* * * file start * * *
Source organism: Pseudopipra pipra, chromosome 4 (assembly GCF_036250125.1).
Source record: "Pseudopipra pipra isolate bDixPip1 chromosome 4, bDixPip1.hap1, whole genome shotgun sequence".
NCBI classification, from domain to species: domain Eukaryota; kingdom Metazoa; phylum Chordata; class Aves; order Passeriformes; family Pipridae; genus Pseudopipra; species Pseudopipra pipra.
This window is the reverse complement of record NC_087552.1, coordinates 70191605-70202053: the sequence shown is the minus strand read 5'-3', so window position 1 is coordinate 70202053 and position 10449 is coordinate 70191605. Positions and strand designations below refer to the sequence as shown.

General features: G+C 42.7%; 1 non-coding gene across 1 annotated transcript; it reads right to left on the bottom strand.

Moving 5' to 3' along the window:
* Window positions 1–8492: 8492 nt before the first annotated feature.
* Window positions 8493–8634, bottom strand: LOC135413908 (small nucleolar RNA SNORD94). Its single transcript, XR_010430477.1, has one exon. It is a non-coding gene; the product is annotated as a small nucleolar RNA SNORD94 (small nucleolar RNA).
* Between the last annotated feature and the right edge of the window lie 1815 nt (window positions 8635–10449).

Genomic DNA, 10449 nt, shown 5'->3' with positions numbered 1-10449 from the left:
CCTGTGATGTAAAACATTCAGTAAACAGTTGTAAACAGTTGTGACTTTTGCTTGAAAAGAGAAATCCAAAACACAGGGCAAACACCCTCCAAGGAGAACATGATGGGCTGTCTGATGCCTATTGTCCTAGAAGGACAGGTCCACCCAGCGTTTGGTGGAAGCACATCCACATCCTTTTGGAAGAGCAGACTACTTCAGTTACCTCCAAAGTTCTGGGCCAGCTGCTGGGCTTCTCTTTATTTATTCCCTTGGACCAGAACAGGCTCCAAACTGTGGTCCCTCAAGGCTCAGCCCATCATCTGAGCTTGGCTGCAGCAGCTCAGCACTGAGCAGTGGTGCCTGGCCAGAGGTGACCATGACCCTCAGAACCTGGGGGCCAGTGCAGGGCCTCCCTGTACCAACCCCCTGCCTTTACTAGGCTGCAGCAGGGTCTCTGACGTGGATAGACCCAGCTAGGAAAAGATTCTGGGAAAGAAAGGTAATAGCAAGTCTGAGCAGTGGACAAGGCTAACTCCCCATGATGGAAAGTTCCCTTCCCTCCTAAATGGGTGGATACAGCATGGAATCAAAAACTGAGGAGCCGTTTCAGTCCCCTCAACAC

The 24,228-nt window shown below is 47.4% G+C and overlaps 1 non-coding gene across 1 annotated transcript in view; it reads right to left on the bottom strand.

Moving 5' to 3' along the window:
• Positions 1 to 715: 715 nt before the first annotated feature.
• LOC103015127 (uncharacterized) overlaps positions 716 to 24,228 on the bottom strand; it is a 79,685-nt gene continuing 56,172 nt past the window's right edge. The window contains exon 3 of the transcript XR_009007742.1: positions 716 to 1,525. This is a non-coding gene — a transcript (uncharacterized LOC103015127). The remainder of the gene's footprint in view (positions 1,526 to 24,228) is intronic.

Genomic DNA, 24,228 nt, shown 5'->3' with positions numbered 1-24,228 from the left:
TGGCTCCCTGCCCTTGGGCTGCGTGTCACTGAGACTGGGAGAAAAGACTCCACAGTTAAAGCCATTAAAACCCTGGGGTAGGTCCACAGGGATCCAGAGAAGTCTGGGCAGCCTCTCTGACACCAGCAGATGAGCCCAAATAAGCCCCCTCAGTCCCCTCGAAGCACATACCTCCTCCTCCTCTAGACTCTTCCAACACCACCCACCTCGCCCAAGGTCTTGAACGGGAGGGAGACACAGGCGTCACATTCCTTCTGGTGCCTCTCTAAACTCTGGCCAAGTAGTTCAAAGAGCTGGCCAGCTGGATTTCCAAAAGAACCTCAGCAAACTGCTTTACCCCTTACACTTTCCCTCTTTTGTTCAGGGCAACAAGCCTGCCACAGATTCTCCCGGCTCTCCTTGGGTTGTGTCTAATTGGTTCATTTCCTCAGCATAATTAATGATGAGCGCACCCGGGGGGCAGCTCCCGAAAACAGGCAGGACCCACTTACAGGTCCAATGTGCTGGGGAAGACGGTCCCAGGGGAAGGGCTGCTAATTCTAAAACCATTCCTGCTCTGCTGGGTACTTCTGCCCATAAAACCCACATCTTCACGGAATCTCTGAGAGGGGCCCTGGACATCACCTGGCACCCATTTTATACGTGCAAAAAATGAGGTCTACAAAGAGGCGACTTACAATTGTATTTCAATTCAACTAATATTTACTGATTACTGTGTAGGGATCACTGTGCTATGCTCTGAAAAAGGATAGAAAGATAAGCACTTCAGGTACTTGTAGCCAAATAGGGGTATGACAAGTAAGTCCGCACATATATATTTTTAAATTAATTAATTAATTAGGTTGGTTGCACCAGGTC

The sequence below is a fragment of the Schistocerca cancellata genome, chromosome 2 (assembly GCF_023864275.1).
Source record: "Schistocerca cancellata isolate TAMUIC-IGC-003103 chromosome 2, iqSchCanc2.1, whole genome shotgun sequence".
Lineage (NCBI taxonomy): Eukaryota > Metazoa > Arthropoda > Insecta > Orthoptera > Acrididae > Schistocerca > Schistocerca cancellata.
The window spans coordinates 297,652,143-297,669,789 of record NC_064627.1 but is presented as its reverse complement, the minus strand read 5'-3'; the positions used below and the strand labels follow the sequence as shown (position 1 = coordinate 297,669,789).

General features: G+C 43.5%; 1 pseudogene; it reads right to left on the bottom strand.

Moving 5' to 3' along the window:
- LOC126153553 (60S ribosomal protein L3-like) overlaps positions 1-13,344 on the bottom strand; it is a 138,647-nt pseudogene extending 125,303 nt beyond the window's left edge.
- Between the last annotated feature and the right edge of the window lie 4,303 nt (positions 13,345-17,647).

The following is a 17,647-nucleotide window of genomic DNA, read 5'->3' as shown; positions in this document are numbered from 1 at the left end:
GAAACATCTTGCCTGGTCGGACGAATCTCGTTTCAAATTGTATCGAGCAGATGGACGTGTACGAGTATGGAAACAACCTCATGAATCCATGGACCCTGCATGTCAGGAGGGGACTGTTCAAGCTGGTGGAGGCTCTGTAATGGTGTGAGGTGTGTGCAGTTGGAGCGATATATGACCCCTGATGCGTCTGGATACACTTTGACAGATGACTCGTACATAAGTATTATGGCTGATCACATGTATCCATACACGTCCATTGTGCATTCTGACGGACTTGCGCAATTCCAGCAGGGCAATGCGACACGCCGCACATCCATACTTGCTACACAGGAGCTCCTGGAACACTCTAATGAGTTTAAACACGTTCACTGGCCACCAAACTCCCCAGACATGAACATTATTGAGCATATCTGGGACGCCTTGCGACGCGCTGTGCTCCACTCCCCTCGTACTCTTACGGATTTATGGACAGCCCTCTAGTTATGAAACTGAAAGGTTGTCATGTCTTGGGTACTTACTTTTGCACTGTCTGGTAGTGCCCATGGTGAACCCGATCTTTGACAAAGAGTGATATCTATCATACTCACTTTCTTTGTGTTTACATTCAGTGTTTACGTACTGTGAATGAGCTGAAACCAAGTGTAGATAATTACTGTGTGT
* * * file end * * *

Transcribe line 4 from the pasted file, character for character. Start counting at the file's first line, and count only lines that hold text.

This window is the reverse complement of record NC_087552.1, coordinates 70191605-70202053: the sequence shown is the minus strand read 5'-3', so window position 1 is coordinate 70202053 and position 10449 is coordinate 70191605. Positions and strand designations below refer to the sequence as shown.